Travel Tip for Biking In France: Get a Chip Credit Card

By Maggie LaCoste

If you are planning a bicycling trip to France or anywhere in Europe this summer, simplify your travel by getting a credit card with a chip.  Often referred to as smart cards, this type of credit card has been in widespread use in Europe for several years.  Unknowing Americans often miss trains, are unable to pay for gas at the pump, and cannot rent bikes at public kiosks all because the machines do not accept credit cards without a chip.  Sometimes the problem causes an inconvenience, sometimes it can result in a major disruption to a trip.  Missing a train because you cannot retrieve or purchase a ticket can really be a problem.

SNCF Ticket machines accept only chip cards

Until recently, there were few options for Americans traveling overseas.  Several months ago, Chase debuted its Chase Hyatt credit card and that is the card that we took on our trip.  Supposedly there are plans to add the chip to other credit cards, including American Express, but as of right now, the Chase Hyatt card is the only one available for the mass market.  An added benefit to this card is that there are no foreign transaction fees.

Chip cards are required at any type of automated kiosk or point of sale automated credit machine.  You can insert your credit cards a hundred times, but if it doesn’t have a chip, it’s going to come right back out.  I watched a guy at the train station almost destroy a kiosk because he was so mad that his credit cards would not be accepted.  He did not understand the photo above, which basically says that if your card doesn’t have a chip, it cannot be read by the machine.  I think he was upset, thinking that there was a problem with his credit.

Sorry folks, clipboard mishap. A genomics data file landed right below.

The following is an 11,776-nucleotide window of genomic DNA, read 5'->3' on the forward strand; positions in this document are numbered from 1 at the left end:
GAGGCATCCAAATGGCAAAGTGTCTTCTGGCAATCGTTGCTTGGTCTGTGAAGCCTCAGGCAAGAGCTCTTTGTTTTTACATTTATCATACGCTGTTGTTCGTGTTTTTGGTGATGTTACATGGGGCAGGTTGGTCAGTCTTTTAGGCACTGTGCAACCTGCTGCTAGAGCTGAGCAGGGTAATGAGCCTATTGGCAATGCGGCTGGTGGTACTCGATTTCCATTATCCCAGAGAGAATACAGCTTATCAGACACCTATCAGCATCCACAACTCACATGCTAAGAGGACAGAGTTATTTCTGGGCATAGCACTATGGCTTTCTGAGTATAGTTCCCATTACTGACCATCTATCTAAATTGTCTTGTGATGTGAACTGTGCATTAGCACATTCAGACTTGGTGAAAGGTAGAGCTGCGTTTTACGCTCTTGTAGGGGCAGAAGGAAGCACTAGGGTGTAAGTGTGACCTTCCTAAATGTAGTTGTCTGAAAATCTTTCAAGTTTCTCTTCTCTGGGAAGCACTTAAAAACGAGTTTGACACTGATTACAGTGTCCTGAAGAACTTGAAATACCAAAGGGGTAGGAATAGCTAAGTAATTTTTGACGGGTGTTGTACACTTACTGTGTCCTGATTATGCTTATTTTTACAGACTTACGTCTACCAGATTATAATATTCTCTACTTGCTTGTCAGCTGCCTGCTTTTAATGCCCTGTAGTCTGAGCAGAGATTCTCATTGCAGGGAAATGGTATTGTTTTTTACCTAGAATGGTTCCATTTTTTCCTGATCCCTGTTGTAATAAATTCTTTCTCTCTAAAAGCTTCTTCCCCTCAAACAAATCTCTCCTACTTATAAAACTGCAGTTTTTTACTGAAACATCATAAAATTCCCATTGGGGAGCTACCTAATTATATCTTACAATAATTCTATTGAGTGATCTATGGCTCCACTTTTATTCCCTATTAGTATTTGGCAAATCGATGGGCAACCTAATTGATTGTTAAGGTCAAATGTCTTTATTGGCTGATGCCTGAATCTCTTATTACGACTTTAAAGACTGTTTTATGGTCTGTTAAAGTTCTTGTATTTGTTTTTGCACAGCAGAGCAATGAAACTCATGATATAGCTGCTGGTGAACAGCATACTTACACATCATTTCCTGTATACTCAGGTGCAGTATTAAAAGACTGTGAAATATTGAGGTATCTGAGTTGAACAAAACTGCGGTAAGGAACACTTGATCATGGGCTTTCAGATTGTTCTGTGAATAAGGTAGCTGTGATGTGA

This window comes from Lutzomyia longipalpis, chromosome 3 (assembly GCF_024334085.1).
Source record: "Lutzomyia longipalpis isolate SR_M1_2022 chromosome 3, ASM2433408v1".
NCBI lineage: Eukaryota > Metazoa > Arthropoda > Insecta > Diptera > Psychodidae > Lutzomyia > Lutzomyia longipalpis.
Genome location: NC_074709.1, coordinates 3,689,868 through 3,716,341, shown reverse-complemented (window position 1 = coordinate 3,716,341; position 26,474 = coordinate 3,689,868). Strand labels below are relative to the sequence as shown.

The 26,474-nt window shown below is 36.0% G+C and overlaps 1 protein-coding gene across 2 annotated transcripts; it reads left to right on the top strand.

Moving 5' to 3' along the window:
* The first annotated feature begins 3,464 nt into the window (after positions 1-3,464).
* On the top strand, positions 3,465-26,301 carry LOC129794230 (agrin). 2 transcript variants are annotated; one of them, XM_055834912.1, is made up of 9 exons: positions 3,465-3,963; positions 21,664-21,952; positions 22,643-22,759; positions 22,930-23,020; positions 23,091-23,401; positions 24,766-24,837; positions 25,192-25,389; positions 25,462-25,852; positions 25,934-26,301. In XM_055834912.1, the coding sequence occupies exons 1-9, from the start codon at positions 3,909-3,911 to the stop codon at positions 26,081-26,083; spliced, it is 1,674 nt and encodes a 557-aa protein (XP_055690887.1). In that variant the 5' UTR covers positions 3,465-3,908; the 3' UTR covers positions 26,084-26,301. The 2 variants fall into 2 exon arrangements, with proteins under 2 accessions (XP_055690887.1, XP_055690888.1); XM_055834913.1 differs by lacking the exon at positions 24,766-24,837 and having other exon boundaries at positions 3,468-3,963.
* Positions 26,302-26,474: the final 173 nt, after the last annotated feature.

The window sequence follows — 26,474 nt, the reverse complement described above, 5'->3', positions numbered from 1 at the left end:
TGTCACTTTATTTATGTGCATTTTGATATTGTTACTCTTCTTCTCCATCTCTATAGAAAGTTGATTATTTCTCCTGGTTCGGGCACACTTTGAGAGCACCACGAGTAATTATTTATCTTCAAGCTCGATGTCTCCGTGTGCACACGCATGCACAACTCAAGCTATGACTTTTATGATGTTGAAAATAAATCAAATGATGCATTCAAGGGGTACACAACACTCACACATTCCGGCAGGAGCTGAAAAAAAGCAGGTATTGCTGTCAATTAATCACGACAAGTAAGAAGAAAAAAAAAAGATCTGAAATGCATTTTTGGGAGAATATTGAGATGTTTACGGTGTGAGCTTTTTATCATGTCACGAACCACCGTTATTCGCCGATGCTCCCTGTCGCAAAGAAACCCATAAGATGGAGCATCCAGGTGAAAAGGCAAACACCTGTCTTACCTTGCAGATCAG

Hope that this information is helpful, and that it may save you some time and distress on your upcoming trip!

Posted by Maggie LaCoste

I love the adventure and unpredictability of experiencing France by bike. Cycling in France is the ultimate slow travel adventure, an opportunity to see it through the back door in a way few tourists experience. One week on a bike in France and life takes on a different meaning! I created Experience France By Bike to inspire recreational cyclists to visit France the slow bike, and to be the best source of information for planning the perfect bicycling adventure. I encourage readers to embrace the uncertainty of the road ahead and to take the path less traveled, exploring roads, towns and villages that you would never experience traveling by car.

  1. Having a card with a chip makes a huge difference! When I came to France I had a prepaid Visa card, with a chip, but quite a few ticket machines wouldn’t accept it (I think it was because the numbers printed on it were not raised in any way). That seemed like a good option because I could lock in the currency exchange rate in advance, but the downside was that it couldn’t always be used!